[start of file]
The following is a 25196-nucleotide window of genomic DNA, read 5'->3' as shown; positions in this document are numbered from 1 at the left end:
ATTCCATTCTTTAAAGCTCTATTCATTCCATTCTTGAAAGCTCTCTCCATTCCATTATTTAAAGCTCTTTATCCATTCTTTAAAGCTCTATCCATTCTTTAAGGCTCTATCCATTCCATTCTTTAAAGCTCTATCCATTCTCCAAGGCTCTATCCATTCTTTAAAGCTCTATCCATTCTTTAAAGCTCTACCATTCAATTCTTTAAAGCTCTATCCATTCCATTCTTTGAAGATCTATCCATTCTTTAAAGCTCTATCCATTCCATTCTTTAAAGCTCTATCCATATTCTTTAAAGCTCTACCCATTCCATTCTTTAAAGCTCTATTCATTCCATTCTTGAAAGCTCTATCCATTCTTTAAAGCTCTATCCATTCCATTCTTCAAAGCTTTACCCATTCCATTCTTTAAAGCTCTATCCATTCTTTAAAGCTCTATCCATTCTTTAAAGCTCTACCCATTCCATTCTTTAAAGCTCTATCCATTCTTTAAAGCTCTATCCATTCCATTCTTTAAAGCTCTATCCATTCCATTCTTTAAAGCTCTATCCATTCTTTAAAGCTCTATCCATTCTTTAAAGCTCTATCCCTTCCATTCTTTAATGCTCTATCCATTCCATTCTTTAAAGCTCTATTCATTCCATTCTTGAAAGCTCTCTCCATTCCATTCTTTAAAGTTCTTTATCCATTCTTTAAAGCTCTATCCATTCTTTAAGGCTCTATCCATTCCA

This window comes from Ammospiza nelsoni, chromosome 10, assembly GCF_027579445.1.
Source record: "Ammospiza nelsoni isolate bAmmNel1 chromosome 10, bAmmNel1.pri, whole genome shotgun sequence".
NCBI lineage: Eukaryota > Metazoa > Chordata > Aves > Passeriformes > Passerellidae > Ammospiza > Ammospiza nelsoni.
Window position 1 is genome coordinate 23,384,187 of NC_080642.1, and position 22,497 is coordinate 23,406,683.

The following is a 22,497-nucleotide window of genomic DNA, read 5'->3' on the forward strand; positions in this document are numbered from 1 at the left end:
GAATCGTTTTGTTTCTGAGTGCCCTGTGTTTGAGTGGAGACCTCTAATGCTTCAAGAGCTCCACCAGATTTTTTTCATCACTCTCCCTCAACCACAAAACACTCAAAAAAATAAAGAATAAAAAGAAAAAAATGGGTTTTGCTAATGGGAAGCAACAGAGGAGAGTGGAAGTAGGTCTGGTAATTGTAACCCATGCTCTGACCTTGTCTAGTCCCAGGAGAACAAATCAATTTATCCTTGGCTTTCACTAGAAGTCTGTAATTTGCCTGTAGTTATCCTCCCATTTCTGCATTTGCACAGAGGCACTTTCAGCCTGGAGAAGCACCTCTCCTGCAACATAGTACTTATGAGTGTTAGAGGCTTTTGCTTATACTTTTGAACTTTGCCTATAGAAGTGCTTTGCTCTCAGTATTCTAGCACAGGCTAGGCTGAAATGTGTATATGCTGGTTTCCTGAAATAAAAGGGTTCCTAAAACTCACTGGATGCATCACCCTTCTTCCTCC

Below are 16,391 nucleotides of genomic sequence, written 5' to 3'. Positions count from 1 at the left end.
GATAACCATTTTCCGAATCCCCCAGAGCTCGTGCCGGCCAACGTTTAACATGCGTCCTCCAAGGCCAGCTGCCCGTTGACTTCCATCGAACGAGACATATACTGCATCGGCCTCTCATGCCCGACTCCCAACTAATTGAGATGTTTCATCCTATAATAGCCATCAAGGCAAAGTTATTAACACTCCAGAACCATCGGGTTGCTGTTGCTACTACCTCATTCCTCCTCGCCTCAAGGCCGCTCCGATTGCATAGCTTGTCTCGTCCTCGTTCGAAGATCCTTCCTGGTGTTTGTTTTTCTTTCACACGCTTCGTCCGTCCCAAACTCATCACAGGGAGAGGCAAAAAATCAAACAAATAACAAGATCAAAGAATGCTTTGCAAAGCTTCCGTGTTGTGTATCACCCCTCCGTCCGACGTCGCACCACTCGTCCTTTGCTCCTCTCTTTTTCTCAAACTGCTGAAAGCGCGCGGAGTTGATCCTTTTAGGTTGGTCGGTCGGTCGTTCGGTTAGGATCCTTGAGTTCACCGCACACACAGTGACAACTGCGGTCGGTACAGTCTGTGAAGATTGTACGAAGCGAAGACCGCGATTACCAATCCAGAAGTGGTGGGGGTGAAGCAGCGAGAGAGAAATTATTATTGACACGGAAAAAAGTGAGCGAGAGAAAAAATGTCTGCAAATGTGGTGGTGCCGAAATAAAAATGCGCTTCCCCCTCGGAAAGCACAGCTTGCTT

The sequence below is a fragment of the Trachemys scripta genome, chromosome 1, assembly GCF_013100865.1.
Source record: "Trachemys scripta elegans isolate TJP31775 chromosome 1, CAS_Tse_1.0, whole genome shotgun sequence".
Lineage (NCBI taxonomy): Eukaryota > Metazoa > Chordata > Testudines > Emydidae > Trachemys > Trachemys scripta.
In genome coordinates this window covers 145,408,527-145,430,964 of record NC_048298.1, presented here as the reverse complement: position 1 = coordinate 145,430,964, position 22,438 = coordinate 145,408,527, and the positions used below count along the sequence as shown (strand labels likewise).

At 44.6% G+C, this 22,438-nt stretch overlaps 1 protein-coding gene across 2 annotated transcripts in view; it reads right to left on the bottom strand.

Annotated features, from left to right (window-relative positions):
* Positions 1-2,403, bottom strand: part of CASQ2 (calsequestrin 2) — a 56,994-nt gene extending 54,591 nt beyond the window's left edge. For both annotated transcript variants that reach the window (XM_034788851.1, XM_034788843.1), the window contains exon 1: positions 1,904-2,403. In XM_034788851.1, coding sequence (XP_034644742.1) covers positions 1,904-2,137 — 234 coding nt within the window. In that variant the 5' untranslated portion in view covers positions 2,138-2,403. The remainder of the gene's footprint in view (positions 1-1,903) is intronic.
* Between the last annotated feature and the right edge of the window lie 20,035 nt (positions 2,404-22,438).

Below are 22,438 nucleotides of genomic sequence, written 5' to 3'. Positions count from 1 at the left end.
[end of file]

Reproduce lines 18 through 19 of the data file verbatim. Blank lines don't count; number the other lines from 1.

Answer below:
* Between the last annotated feature and the right edge of the window lie 20,035 nt (positions 2,404-22,438).

Below are 22,438 nucleotides of genomic sequence, written 5' to 3'. Positions count from 1 at the left end.